Bluetooth mesh solution cuts time-to-market

July 18, 2017

Max The Magnificent-July 18, 2017

Many people think of the short-link radio technology called Bluetooth as being a relatively recent. In fact, it was first conceived as far back as 1989. The name Bluetooth itself is an Anglicized version of the Scandinavian epithet of the tenth-century king Harold Bluetooth who united dissonant Danish tribes into a single kingdom.

The original ("classic") Bluetooth was targeted at continuous audio and voice streaming applications, such as wireless headsets and loudspeakers. More recently, Bluetooth Low Energy (also known as Bluetooth LE, BLE, and Bluetooth Smart) was developed for use with bursts of data for applications like device-to-device transfer and beacons.

Today, Bluetooth is ubiquitous. According to ABI research, Bluetooth currently connects 8.2 billion devices and it is expected to be used in 60% of wireless devices by 2021. Early incarnations of Bluetooth supported only simple one-to-one (1:1) device pairing and one-to-many (1:m) broadcasting. By comparison, the recently introduced Bluetooth mesh now enables many-to-many (m:m) communications.


(Source: Silicon Labs)

Bluetooth mesh offers many benefits over one-to-many (star) configurations. These benefits include the following:

  • Increase system scale with hundreds of devices in a subnet.
  • Extend range from gateways or mobile devices with multi-hop communication.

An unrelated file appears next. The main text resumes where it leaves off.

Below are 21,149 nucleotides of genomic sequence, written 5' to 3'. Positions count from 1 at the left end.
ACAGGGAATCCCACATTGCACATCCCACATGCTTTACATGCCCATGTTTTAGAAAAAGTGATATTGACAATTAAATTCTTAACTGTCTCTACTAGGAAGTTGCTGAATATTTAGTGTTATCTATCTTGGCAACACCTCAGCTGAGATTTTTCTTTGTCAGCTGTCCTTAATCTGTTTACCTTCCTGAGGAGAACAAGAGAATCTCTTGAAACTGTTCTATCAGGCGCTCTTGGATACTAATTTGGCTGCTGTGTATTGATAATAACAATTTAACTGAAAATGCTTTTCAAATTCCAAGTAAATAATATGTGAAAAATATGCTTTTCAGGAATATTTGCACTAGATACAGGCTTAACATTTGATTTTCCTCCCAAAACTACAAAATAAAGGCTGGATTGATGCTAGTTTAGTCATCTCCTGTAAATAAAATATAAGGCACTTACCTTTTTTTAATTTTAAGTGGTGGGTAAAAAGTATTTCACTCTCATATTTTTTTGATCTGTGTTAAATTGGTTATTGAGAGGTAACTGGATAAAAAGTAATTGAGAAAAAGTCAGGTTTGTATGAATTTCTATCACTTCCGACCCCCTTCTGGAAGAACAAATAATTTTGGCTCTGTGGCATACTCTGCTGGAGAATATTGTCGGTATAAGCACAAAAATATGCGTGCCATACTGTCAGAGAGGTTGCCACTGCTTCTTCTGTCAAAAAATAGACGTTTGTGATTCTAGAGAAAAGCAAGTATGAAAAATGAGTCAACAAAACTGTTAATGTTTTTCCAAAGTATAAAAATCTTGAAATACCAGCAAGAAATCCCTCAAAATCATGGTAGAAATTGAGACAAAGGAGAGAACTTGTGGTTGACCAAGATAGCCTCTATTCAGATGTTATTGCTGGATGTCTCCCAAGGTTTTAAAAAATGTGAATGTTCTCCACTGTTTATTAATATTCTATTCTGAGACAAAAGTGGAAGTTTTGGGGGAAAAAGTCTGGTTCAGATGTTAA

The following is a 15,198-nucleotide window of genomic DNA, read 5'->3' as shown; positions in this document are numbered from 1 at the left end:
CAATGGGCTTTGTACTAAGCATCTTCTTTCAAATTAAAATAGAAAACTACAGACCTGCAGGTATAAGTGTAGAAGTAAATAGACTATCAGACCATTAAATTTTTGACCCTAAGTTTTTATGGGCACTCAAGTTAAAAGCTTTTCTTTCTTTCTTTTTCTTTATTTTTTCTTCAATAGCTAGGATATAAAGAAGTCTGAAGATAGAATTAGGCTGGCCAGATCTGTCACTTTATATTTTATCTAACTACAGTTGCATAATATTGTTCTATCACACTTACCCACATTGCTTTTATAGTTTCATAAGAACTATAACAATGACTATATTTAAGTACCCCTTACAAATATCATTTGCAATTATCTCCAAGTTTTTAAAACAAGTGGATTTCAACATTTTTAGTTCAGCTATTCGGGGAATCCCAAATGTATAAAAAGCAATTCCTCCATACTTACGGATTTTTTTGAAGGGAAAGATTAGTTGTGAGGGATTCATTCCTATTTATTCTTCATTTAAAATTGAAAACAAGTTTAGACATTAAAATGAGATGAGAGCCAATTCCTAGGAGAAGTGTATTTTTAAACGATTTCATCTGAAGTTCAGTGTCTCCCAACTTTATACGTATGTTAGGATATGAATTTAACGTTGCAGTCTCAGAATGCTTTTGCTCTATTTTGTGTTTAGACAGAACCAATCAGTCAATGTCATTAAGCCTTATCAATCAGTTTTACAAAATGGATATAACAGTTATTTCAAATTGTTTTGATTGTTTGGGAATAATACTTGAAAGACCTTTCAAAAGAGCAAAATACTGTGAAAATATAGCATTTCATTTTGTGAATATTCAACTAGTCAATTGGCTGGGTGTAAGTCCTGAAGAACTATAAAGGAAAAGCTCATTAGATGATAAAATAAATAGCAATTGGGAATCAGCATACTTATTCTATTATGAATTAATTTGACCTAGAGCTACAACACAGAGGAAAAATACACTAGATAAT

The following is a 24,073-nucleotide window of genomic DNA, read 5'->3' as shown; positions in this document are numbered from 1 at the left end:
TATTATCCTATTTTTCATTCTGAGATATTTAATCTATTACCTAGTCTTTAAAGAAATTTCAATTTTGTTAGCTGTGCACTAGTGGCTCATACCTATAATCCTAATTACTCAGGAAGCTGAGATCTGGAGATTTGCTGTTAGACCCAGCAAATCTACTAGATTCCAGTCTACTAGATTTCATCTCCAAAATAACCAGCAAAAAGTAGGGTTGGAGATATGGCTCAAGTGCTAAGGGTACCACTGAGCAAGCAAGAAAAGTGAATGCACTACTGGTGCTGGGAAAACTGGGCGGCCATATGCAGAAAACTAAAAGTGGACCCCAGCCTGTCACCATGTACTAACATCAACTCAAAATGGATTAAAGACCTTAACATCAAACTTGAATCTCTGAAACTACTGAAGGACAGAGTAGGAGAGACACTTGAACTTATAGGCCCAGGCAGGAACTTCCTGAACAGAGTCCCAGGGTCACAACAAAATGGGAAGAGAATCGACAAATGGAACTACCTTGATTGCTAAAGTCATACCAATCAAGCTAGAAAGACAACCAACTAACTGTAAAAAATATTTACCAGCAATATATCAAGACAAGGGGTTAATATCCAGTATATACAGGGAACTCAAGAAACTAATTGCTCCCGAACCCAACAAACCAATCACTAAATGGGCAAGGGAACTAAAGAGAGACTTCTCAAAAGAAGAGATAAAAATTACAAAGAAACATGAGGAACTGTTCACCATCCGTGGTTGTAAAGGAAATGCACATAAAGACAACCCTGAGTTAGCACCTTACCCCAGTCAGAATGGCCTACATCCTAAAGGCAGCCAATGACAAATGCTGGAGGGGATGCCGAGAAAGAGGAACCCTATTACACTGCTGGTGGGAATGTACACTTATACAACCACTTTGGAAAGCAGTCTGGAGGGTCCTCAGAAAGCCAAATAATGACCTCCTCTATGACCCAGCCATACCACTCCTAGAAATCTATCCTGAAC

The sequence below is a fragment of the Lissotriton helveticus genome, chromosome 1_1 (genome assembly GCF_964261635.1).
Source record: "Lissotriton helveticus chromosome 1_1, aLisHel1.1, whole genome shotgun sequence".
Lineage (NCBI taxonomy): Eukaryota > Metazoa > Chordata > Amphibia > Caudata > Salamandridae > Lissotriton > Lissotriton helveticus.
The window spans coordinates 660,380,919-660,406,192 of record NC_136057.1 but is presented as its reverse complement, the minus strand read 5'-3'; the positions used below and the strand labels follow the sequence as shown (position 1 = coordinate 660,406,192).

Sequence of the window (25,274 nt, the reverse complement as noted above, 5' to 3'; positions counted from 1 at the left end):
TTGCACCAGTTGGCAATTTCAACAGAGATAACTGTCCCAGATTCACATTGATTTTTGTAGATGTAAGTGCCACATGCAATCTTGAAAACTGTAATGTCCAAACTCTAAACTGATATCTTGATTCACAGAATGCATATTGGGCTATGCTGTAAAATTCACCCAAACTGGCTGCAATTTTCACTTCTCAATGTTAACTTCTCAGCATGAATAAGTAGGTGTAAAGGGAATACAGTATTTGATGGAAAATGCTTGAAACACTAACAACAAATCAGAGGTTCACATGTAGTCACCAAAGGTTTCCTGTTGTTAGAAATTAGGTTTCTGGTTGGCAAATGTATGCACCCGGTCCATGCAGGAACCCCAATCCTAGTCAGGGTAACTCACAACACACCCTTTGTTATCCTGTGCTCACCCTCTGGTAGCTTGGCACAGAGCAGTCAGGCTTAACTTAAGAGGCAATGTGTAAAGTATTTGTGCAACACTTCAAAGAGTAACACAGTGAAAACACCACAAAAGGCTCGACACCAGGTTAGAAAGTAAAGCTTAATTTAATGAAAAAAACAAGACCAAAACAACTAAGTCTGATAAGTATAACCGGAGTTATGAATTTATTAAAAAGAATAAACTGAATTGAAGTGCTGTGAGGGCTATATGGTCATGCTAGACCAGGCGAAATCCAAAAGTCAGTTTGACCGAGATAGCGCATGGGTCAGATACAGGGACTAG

• Enable cloud connectivity via smartphones.
  • Improve system reliability with self-healing networks.
  • Reduce power consumption with shorter transmission distances between devices.
  • Enable Bluetooth beaconing and beacon discovery capabilities in mesh nodes.

Obvious examples of Bluetooth mesh applications include home automation, asset tracking, and smart lighting. A mesh network enables devices, such as connected lights, to be deployed at greater distances from a hub or gateway. As each light is deployed, the communication range increases, allowing a single gateway to cover an area larger than one that is simply covered by a star network topology. In retail marketing and asset tracking applications, Bluetooth mesh technology simplifies the deployment and management of beacons. By combining Bluetooth Low Energy (LE) with mesh networking, new capabilities and value can be introduced into devices such as connected lights which can also serve as beacons or beacon scanners.


(Source: Silicon Labs)

Of course, as many of us learned to our cost with ZigBee, it's one thing to have a wireless mesh technology, but it's another thing to successfully deploy it in a timely manner. All of which leads us to today's announcement from Silicon Labs, which has more than 15 years experience in developing standards-based mesh networking solutions, and which has shipped more than 100 million mesh networking SoCs and modules to date.

The guys and gals at Silicon Labs have introduced a comprehensive suite of software and hardware that supports the new Bluetooth mesh specification. This Bluetooth mesh solution benefits from the company’s mesh networking expertise and includes development tools, a software stack, and mobile apps supporting Silicon Labs’ wireless system-on-chip (SoC) devices and certified modules.


(Source: Silicon Labs)

The folks at Silicon Labs say that the combination of their patented network analysis tools and Bluetooth mesh stack for smartphones enables IoT developers to cut time to market by up to six months when compared to existing wireless development tools and techniques.

When I come to think about it, I realize that I use Bluetooth all the time, from playing music on my wireless Boombox when I'm working in the garage, to my Fitbit health-tracking watch, to controlling my Cunning Chronograph, BADASS Display, and Caveman Diorama using my smartphone. Hmmm, maybe a Bluetooth mesh solution is in my not-too-distant future...

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